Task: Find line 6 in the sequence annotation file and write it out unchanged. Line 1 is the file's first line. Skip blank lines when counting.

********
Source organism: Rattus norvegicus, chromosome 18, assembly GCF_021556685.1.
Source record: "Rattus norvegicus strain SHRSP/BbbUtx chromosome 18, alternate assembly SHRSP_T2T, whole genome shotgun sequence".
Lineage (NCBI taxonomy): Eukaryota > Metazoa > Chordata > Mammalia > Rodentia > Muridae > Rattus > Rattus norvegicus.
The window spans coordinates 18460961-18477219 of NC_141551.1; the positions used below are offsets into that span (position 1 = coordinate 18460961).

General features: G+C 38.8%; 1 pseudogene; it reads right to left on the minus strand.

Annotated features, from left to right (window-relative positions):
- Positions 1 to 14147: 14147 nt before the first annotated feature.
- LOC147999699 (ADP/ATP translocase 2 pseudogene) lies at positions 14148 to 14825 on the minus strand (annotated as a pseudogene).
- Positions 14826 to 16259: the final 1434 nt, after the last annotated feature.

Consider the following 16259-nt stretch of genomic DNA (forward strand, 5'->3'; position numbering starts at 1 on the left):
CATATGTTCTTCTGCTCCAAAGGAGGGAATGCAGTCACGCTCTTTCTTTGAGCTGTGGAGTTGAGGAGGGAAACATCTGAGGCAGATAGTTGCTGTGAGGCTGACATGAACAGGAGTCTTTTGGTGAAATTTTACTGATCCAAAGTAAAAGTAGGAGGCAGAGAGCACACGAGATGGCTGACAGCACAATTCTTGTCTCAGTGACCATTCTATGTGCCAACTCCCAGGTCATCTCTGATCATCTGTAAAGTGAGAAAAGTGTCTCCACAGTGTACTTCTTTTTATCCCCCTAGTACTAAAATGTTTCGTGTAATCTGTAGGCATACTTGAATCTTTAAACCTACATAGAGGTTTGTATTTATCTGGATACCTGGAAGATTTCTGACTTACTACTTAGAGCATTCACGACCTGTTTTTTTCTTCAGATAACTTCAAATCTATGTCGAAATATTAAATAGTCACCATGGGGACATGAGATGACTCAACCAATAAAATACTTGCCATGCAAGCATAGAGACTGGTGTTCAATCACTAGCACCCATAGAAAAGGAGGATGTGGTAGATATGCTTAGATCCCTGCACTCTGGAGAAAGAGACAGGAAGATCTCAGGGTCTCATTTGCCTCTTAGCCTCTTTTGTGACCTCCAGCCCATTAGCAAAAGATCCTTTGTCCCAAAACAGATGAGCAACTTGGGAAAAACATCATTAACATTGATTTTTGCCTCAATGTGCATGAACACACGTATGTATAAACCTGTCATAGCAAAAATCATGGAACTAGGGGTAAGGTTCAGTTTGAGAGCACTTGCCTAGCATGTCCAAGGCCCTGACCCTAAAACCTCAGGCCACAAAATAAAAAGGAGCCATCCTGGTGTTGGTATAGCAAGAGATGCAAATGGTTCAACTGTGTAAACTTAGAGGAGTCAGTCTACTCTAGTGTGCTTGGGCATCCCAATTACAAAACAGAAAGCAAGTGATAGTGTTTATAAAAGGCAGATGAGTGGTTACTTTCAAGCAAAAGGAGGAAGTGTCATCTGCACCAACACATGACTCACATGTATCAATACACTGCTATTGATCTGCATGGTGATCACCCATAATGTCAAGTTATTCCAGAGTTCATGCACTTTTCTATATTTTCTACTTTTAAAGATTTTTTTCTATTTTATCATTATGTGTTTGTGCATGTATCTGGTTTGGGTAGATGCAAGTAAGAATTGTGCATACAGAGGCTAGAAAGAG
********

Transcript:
Annotated features, from left to right (window-relative positions):